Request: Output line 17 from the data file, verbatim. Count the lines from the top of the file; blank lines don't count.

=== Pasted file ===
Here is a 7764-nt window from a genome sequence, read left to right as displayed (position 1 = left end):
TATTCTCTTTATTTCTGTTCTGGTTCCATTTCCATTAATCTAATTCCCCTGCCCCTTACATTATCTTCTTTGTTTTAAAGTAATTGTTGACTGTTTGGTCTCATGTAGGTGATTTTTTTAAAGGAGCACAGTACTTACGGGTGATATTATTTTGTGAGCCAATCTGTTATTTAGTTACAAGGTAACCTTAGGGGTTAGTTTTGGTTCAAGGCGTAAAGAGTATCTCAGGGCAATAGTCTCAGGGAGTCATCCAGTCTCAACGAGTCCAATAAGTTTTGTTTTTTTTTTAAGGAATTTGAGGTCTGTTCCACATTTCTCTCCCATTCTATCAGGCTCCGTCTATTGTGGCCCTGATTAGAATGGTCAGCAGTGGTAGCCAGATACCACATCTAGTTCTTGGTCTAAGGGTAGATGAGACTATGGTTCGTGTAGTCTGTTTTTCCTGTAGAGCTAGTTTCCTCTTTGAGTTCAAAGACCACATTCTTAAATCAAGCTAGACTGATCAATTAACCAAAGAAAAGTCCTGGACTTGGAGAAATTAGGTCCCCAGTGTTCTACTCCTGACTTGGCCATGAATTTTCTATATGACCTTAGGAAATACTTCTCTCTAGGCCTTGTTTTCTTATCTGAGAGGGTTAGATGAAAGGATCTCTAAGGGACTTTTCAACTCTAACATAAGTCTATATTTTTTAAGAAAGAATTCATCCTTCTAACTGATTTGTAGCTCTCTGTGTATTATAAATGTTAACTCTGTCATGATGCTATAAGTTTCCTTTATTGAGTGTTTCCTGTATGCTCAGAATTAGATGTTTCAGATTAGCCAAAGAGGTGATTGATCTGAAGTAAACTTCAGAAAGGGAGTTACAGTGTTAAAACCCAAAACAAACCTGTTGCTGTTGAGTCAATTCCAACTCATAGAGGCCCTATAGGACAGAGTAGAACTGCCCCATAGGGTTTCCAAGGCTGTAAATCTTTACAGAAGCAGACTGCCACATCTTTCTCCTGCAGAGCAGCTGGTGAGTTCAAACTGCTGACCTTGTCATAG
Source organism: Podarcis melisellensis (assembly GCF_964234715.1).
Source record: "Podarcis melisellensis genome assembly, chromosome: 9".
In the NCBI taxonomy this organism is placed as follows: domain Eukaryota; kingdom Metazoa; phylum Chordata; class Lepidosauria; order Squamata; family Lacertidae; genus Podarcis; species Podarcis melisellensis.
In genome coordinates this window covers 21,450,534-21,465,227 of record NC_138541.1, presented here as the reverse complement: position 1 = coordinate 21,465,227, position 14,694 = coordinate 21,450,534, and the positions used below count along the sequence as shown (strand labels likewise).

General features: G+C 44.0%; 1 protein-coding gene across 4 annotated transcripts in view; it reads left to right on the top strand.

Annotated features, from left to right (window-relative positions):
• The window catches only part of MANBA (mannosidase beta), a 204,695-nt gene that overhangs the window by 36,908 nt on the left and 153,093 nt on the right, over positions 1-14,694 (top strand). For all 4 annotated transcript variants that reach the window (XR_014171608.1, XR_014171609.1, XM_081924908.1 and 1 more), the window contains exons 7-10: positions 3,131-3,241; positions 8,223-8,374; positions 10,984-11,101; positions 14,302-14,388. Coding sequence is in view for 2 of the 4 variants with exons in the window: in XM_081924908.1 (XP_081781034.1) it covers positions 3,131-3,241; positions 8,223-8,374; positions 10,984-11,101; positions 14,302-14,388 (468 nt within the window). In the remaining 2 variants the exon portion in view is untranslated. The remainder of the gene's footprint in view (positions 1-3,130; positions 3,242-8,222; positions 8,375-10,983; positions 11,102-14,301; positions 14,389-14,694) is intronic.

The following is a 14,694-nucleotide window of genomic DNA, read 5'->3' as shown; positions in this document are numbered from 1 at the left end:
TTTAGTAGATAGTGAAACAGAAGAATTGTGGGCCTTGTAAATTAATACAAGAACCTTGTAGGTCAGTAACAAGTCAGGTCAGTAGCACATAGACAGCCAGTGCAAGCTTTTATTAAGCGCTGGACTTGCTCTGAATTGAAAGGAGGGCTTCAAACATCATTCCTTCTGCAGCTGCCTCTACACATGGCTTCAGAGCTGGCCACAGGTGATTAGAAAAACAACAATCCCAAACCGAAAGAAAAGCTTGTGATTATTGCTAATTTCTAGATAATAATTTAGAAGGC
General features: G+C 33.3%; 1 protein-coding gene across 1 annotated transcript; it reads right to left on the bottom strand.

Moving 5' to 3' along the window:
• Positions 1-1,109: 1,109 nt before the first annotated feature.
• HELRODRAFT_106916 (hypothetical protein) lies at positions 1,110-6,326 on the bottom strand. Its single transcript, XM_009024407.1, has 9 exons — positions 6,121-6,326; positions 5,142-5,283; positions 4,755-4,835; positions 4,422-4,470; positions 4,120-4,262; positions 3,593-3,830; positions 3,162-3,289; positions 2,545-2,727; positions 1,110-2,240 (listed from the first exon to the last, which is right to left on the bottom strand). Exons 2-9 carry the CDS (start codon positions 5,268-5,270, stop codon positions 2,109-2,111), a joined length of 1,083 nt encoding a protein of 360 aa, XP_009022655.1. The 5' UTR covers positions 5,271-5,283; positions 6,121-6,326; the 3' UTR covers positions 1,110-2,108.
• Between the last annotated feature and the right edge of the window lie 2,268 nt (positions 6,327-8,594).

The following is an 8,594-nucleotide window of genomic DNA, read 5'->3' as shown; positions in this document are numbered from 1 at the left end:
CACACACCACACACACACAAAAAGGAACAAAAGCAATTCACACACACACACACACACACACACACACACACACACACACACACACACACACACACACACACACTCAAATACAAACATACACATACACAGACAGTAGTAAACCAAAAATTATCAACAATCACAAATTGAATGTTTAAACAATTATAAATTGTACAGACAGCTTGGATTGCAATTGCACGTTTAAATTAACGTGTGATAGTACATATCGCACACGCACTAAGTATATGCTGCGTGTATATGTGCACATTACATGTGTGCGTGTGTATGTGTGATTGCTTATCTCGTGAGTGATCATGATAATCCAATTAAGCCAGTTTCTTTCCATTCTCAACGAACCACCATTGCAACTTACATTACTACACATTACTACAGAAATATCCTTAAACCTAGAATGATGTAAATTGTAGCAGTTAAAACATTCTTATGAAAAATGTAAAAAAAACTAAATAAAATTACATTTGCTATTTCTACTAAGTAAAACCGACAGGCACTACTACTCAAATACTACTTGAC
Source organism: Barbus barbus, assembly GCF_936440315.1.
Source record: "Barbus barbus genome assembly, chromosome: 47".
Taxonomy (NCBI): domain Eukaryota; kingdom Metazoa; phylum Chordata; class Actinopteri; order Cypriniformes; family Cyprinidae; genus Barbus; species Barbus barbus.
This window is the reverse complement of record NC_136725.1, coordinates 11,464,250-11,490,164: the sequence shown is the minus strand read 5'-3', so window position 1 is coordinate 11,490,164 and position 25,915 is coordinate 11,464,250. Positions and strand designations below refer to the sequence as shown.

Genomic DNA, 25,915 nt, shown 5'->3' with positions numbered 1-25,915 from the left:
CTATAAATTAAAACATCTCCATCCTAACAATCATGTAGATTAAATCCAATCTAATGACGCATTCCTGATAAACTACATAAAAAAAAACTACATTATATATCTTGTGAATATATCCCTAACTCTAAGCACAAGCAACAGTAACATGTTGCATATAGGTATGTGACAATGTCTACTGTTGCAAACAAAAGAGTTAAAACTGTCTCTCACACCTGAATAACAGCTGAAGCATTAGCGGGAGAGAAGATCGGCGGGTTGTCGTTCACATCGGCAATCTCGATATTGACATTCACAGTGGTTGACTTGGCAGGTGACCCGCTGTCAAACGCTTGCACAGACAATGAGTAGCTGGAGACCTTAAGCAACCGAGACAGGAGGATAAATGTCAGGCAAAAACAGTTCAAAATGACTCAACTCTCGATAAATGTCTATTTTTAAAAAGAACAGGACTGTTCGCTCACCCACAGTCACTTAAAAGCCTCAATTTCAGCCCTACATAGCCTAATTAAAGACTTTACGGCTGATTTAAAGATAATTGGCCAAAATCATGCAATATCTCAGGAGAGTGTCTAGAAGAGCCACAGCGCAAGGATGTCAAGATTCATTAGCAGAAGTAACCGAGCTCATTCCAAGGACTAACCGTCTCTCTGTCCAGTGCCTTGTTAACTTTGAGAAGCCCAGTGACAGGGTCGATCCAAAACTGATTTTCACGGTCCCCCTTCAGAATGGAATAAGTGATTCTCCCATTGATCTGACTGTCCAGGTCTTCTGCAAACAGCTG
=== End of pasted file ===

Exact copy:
The following is an 8,594-nucleotide window of genomic DNA, read 5'->3' as shown; positions in this document are numbered from 1 at the left end: